The Minnesota Supreme Court ruled that employers are not required to offer vacation leave or pay in lieu of leave. If they do extend such an offer, they can define eligibility for the leave or payments as they wish, so long as the policy does not violate any law. For example, an employer could offer vacation leave so that it accrues at a certain rate each month, but condition the use of the leave on approval by a manager; or an employer could limit the carryover of leave from one year to the next and require that most or all of an employee’s available leave be taken within some period of time; or—as in the Lee case—an employer could require a minimum notice of termination before the employee is entitled to be paid for accrued but unused leave, or even prohibit such payments completely if the employee is terminated for cause.
In Lee, the Court ruled:
[W]hen employers choose to offer paid time off as a benefit, employers and employees can contract for the circumstances under which employees are entitled to paid time off and payment in lieu of paid time off, so long as the contract provisions are not prohibited by or otherwise in conflict with a statute.
The Court essentially adopted its now-familiar analysis of how an employee handbook can become a binding contract. If the policy text is sufficiently clear, if the employee has sufficient notice of the policy, and if the employee thereafter signifies his or her acceptance of the policy by continuing to work for the employer, then the policy may be contractually binding.
Since the Supreme Court announced this “unilateral contract” approach to employee handbooks in 1983, most employers with handbooks have attempted to avoid any potentially binding effect by plainly stating that the provisions of the handbook are not intended to form a contract. The Lee case, however, supports the better practice of disclaiming the contractual effect of only some provisions while emphasizing that certain other provisions are binding, including for example the limitations on vacation leave or pay.
The Lee case had a strenuously argued dissent. The dissenting judge wrote that, if an employer’s policies define how vacation leave is earned, then once it has been earned it cannot be taken away without constituting an unlawful forfeiture. The majority rejected that analysis, finding instead:
[E]mployers may offer, and employees may accept, a contract provision that attaches conditions to the right to accrued vacation “wages,” whether in the form of actual paid time off or payment in lieu of paid time off…. [S]uch conditions define what has been earned.
The principles of the Lee case apply to vacation, paid time off, non-statutory sick leave, and a range of other benefits that are not mandated by law. Most vacation leave or paid time off policies that were written or revised by Nierenberg Employment Law have been carefully drafted to provide a benefit of time off only, and not payment in lieu of leave; those policies are consistent with this new case and should not need revision. However, all employers should nevertheless review their vacation, sick leave, and paid time off policies to be sure that they reflect the policies and values of the organization and that, if desired, they take advantage of the opportunities presented by this case.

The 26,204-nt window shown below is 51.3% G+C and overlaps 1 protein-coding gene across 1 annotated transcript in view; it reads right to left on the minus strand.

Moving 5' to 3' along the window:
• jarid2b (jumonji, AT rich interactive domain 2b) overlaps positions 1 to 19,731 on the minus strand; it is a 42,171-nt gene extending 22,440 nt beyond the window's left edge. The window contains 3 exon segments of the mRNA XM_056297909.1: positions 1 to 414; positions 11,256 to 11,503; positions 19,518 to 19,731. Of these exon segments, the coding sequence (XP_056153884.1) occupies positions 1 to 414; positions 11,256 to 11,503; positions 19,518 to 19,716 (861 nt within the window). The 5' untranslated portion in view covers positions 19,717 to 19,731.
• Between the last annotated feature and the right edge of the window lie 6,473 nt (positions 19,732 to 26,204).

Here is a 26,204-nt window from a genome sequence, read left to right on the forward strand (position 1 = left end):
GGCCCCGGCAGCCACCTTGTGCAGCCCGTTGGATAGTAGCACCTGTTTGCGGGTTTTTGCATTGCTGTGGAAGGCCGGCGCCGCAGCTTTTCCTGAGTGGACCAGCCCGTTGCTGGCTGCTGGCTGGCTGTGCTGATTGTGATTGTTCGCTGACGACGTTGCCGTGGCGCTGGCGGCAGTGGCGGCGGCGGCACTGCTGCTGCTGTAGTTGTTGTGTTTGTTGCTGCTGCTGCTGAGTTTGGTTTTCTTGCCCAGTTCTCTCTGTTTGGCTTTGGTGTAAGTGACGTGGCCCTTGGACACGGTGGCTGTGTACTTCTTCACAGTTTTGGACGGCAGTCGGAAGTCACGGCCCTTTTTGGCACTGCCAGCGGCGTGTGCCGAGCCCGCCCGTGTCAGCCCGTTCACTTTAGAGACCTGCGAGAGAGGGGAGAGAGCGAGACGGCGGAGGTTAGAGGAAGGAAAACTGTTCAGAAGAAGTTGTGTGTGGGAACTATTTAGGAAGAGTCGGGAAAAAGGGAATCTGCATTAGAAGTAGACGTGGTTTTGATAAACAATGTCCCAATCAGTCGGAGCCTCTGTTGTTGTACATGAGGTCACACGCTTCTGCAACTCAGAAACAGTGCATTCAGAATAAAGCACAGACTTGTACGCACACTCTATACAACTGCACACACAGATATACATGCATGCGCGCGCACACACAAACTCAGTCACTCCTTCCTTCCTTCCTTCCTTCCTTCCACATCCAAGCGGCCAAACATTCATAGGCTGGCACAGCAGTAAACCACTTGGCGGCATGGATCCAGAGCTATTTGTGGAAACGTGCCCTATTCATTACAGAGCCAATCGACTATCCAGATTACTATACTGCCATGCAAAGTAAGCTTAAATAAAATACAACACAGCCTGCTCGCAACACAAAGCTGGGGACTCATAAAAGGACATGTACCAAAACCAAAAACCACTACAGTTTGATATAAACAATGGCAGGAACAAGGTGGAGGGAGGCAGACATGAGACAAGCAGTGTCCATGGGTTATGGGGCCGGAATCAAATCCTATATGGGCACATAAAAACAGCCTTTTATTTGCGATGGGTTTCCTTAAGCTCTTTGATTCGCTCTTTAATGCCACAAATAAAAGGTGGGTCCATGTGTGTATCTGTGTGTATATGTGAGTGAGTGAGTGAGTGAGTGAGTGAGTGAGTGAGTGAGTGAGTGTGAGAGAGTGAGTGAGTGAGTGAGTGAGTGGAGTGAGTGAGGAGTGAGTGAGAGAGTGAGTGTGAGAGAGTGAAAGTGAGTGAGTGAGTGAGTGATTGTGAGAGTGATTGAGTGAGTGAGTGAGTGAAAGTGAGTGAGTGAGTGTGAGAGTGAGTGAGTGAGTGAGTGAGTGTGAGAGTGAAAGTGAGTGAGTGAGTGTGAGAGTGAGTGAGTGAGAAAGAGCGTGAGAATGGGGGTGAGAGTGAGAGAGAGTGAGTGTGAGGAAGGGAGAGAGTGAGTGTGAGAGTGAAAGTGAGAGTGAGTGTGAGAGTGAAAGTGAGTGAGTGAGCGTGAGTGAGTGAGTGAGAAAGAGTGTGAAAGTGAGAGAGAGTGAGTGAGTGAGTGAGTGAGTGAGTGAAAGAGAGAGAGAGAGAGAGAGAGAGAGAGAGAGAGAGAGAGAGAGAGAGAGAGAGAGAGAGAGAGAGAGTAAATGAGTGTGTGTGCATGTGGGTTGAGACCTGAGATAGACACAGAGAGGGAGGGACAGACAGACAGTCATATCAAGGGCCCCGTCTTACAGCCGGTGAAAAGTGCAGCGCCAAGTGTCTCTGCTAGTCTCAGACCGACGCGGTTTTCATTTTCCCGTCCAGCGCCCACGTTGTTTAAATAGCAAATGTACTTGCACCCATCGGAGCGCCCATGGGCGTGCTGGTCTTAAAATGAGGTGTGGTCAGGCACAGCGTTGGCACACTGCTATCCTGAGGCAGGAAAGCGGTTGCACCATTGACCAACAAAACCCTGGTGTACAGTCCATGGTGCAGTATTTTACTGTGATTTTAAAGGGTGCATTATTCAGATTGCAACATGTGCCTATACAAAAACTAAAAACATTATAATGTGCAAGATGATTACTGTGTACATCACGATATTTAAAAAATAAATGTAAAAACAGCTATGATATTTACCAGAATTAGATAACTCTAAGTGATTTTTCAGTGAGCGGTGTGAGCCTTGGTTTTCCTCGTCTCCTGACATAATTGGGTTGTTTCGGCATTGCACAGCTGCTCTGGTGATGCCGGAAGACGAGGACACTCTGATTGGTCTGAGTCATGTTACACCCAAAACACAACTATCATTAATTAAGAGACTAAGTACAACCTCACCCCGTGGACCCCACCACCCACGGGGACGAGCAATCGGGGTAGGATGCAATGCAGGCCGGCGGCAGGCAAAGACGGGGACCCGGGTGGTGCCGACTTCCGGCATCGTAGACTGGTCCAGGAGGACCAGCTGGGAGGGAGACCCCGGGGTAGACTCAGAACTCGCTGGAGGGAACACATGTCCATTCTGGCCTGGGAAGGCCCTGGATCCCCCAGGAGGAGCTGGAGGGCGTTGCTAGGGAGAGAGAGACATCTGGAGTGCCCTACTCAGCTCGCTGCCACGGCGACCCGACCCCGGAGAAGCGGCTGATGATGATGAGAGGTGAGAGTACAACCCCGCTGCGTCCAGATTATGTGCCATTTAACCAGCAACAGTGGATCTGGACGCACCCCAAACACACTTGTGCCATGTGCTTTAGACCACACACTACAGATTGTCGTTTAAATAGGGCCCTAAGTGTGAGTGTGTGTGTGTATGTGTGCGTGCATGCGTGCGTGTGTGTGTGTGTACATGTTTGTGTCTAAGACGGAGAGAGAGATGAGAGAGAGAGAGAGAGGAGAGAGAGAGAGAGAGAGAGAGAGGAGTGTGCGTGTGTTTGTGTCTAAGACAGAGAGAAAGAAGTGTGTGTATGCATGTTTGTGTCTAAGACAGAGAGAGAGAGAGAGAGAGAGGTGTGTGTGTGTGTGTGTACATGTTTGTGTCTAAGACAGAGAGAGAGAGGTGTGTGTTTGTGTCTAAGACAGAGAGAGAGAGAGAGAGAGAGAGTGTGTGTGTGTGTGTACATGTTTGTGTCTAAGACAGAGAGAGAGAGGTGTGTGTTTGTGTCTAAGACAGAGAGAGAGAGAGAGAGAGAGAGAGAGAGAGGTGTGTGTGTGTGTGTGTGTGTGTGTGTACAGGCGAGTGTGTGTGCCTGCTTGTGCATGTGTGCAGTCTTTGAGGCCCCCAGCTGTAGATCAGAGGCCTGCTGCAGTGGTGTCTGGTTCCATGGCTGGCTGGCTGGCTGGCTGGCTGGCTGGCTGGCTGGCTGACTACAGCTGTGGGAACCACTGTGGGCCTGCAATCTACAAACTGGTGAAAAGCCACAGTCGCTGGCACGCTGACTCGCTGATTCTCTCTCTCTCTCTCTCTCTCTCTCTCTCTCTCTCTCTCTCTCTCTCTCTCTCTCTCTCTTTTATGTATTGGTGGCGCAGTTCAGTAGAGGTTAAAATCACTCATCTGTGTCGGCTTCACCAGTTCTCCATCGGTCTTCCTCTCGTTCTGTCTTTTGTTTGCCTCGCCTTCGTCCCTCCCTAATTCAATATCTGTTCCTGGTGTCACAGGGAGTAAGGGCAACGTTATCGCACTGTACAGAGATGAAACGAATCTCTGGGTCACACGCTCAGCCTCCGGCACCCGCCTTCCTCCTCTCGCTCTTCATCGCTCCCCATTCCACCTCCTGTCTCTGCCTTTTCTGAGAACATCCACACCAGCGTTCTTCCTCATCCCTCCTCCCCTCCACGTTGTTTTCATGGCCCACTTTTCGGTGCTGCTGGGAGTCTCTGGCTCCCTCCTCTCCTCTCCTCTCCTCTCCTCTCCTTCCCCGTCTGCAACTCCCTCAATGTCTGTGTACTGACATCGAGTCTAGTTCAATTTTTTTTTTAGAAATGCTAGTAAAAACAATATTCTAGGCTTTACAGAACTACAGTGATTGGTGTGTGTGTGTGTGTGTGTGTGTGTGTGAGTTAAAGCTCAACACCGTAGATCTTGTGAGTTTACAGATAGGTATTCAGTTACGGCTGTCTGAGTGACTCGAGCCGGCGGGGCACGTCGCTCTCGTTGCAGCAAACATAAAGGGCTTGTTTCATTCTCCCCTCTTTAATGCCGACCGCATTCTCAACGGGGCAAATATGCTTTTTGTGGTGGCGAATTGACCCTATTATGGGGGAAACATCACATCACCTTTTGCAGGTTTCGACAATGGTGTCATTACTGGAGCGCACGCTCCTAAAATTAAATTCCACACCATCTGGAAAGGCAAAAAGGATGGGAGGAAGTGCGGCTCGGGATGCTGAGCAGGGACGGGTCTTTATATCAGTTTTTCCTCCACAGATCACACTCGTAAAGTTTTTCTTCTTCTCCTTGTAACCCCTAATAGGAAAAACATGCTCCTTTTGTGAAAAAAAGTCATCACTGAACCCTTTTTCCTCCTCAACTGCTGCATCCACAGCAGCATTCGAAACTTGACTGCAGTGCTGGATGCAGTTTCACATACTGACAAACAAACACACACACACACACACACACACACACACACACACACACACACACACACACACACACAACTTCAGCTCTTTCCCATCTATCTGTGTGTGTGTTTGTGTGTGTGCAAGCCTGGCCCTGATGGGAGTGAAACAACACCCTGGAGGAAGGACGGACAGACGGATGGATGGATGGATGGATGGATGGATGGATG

A revised Federal minimum wage poster, reflecting the recently enacted minimum wage increases, is now available free of charge on the Department of Labor’s Web site. Every employer of employees subject to the Fair Labor Standard Act’s minimum wage provisions must post a notice explaining the Act in a conspicuous place in all of their establishments so that employees can read it without difficulty.
Effective July 24, 2007, the federal minimum wage for covered non-exempt employees will be $5.85 per hour. The minimum wage increases to $6.55 per hour effective July 24, 2008; and $7.25 per hour effective July 24, 2009.
The tip credit provisions of the federal F.L.S.A. remain the same. An employer is still required to pay $2.13 an hour in direct wages if that amount plus the tips received equals at the least the Federal minimum wage, provided the employer has informed the employee of the tip credit being taken, the employee retains all tips except to the extent they participate in a valid tip pooling arrangement, and the employee customarily and regularly receives more than $30 a month in tips.
Many states also have minimum wage laws. Covered employers must comply with both federal and state requirements. In Minnesota, for example, there are several minimum wages, depending on the size of the organization:
Large employer — $6.15 an hour. “Large employer” is defined as any enterprise whose annual gross volume of sales made or business done is not less than $625,000.
Small employer — $5.25 an hour. “Small employer” is defined as any enterprise whose annual gross volume of sales made or business done is less than $625,000.
Training wage — $4.90 an hour. An employer may pay $4.90 an hour to new employees who are younger than age 20 during their first 90 consecutive days of employment. Permanent or current employees may not be displaced by new employees covered by the training wage.
Minnesota law does not provide a tip credit such as that found in the federal law.
Minnesota recognizes the following exemptions from state minimum wage requirents (among others): babysitters, taxicab drivers, volunteers of nonprofit organizations, elected government officials, people providing police or fire protection, and employees subject to the provisions of the U.S. Department of Transportation (drivers, drivers’ helpers, mechanics and loaders).